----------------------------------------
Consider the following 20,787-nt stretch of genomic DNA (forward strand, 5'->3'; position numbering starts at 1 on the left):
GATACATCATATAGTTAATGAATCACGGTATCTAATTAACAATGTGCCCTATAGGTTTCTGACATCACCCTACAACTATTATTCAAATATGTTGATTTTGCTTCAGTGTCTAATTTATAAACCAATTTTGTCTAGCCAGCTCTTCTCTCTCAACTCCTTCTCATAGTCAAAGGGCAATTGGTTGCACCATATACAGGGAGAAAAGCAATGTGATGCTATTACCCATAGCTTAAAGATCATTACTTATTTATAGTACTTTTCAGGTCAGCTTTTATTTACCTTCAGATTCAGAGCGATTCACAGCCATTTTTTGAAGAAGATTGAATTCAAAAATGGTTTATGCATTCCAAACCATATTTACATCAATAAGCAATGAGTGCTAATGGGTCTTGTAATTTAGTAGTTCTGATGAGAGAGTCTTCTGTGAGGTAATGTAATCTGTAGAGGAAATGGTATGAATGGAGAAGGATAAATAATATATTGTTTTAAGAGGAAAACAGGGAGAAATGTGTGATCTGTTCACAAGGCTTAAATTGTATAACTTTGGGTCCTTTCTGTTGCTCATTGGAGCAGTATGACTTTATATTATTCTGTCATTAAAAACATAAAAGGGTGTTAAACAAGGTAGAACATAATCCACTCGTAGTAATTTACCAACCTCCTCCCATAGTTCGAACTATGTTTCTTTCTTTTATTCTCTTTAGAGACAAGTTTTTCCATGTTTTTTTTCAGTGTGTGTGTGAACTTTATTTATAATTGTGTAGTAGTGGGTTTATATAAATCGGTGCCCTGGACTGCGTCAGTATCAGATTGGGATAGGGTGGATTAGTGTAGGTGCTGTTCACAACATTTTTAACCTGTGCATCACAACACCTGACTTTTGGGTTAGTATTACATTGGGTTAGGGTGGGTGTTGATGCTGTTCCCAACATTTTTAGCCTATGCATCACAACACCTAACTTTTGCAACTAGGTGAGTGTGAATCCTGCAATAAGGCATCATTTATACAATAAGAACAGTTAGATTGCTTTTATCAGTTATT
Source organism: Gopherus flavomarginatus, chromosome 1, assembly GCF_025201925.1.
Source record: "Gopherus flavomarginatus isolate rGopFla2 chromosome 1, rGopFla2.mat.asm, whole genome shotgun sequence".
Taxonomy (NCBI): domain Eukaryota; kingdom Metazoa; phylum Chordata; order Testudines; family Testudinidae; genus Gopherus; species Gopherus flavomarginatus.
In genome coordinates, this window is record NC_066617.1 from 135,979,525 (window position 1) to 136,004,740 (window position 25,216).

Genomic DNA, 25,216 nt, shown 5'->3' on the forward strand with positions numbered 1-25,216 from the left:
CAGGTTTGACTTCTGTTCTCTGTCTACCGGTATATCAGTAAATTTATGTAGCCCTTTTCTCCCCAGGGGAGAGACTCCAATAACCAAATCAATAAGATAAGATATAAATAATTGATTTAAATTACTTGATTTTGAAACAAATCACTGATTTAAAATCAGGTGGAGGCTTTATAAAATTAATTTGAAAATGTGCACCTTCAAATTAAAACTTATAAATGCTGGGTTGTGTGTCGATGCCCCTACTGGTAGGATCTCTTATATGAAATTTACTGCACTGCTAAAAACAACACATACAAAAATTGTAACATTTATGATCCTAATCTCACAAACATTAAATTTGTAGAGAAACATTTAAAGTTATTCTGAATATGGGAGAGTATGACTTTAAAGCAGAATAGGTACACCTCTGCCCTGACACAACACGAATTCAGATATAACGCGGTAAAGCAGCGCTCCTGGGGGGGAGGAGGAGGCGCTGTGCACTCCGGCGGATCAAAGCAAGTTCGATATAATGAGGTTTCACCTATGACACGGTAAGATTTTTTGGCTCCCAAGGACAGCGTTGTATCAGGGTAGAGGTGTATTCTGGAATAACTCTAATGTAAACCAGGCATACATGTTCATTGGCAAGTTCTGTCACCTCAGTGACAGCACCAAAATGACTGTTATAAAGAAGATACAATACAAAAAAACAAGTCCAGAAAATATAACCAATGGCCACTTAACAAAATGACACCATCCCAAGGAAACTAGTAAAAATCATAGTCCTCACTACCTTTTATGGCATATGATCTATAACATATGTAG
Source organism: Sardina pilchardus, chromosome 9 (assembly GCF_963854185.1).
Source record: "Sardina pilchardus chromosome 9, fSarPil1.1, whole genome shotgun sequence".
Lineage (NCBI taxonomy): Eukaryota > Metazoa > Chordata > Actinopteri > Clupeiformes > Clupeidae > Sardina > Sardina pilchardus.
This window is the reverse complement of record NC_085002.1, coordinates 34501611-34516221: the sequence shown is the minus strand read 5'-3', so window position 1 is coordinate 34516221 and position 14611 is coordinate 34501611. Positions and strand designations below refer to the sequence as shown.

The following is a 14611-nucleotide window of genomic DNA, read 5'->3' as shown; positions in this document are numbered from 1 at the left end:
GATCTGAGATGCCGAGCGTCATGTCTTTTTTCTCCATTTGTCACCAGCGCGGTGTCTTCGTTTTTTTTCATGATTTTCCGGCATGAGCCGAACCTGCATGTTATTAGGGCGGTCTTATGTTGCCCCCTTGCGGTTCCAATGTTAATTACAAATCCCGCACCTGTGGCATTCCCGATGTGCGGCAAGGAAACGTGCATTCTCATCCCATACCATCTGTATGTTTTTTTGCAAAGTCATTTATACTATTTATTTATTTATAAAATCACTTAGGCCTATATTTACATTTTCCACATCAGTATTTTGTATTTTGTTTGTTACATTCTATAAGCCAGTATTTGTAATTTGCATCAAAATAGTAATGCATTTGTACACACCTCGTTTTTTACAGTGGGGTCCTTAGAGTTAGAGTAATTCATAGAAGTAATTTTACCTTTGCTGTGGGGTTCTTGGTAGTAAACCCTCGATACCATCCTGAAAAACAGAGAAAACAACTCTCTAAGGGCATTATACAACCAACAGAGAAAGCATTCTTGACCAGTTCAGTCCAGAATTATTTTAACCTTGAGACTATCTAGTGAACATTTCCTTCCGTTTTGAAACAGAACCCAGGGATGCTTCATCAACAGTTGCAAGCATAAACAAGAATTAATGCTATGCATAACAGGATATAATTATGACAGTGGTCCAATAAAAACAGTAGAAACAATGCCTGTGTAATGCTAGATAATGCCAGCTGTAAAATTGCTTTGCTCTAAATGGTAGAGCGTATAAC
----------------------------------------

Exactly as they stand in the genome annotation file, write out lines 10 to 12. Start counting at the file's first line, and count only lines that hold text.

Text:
Source record: "Sardina pilchardus chromosome 9, fSarPil1.1, whole genome shotgun sequence".
Lineage (NCBI taxonomy): Eukaryota > Metazoa > Chordata > Actinopteri > Clupeiformes > Clupeidae > Sardina > Sardina pilchardus.
This window is the reverse complement of record NC_085002.1, coordinates 34501611-34516221: the sequence shown is the minus strand read 5'-3', so window position 1 is coordinate 34516221 and position 14611 is coordinate 34501611. Positions and strand designations below refer to the sequence as shown.